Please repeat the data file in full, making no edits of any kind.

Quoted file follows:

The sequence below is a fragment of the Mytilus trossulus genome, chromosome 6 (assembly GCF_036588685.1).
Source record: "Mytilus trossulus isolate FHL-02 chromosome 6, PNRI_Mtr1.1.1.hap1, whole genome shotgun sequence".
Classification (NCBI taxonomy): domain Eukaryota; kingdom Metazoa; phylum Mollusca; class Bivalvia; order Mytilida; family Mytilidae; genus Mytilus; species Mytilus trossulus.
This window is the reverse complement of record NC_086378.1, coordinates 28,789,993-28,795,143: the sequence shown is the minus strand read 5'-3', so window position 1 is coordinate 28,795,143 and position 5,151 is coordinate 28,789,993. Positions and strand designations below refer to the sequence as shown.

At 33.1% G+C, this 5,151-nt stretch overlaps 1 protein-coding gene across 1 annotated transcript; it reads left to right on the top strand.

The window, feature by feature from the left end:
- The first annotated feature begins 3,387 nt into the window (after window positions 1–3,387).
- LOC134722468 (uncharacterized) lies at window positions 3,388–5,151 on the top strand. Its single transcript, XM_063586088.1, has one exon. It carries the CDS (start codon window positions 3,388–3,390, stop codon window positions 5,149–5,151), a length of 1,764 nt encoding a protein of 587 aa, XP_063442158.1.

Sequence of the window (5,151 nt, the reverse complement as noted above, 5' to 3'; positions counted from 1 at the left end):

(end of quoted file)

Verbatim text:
The sequence below is a fragment of the Mytilus trossulus genome, chromosome 6 (assembly GCF_036588685.1).
Source record: "Mytilus trossulus isolate FHL-02 chromosome 6, PNRI_Mtr1.1.1.hap1, whole genome shotgun sequence".
Classification (NCBI taxonomy): domain Eukaryota; kingdom Metazoa; phylum Mollusca; class Bivalvia; order Mytilida; family Mytilidae; genus Mytilus; species Mytilus trossulus.
This window is the reverse complement of record NC_086378.1, coordinates 28,789,993-28,795,143: the sequence shown is the minus strand read 5'-3', so window position 1 is coordinate 28,795,143 and position 5,151 is coordinate 28,789,993. Positions and strand designations below refer to the sequence as shown.

At 33.1% G+C, this 5,151-nt stretch overlaps 1 protein-coding gene across 1 annotated transcript; it reads left to right on the top strand.

The window, feature by feature from the left end:
- The first annotated feature begins 3,387 nt into the window (after window positions 1–3,387).
- LOC134722468 (uncharacterized) lies at window positions 3,388–5,151 on the top strand. Its single transcript, XM_063586088.1, has one exon. It carries the CDS (start codon window positions 3,388–3,390, stop codon window positions 5,149–5,151), a length of 1,764 nt encoding a protein of 587 aa, XP_063442158.1.

Sequence of the window (5,151 nt, the reverse complement as noted above, 5' to 3'; positions counted from 1 at the left end):